Her beautifully descriptive journals provide a remarkable insight into this crossroads in Anglo-Indian history. -- Sunday Telegraph, December 29, 2002
The pleasures of this funny, lovable, slightly absurd book lie in her inexhaustible interest in India, and an enthusiasm which never fails. -- Daily Telegraph, December 28, 2002
These journals, period documents though they are, have an impressively contemporary sensibility. -- Sunday Times, January 5, 2002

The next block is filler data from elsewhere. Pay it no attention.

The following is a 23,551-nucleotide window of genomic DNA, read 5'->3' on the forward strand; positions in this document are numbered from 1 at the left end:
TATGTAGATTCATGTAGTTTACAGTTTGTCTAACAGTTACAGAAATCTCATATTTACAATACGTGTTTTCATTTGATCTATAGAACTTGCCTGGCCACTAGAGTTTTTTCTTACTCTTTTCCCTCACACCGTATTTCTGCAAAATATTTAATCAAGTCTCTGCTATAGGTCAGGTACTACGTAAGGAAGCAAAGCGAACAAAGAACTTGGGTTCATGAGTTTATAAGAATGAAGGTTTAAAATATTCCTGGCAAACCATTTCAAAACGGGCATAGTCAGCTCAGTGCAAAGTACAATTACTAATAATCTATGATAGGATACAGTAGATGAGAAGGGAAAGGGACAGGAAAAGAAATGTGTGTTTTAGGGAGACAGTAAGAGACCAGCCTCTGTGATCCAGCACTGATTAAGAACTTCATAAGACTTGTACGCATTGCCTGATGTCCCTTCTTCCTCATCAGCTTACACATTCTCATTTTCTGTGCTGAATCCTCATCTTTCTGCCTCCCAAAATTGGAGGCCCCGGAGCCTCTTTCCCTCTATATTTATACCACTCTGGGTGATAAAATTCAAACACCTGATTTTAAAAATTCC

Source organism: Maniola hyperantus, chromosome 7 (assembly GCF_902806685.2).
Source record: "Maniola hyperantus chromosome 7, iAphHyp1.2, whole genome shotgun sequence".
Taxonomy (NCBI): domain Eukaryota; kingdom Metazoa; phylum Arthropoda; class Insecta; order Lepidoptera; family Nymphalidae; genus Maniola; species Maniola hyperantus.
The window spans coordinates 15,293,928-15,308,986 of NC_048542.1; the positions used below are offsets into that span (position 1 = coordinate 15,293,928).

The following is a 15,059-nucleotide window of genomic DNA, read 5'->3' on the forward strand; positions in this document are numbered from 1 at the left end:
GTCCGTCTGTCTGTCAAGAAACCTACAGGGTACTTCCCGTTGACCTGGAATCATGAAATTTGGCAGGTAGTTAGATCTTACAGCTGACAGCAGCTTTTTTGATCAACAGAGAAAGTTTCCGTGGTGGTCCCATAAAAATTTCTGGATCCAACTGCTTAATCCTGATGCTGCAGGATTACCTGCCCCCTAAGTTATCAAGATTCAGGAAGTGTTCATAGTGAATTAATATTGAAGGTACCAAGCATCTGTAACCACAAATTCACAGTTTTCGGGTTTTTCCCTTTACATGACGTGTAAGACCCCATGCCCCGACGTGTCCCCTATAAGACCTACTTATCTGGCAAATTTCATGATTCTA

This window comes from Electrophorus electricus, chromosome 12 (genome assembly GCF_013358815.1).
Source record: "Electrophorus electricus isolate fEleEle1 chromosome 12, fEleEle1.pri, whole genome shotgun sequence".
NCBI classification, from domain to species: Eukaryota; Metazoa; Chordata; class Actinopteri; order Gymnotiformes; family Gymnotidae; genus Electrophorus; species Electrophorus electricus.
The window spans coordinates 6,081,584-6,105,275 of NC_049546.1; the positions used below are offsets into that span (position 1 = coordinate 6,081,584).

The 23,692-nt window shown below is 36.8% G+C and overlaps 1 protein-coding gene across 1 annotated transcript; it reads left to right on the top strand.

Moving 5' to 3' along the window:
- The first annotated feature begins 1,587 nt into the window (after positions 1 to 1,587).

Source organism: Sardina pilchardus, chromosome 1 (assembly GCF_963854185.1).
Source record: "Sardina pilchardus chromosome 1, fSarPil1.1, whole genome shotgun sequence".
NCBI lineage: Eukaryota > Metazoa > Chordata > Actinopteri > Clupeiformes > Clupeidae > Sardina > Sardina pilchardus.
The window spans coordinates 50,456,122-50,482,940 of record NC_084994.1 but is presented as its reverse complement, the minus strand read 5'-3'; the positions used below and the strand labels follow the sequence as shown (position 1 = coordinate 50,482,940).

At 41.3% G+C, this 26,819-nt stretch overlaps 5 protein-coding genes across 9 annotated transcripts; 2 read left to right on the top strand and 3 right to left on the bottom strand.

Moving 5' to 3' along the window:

Fanny Parkes lived in India between 1822 and 1846 and was the ideal travel writer courageous, indefatigably curious and determinedly independent. Her journals trace her transformation from prim memsahib to eccentric, sitar-playing Indophile, fluent in Urdu, critical of British rule and passionate in her appreciation of Indian culture. Fanny is fascinated by the trial of thugs, the adorning of a Hindu bride and swears by the efficacy of opium on headaches. To read her is to get as close as one can to a true picture of early colonial India the sacred and the profane, the violent and the beautiful, the straight-laced sahibs and the White Mughals’ who fell in love with India, married Indian wives and built bridges between the two cultures.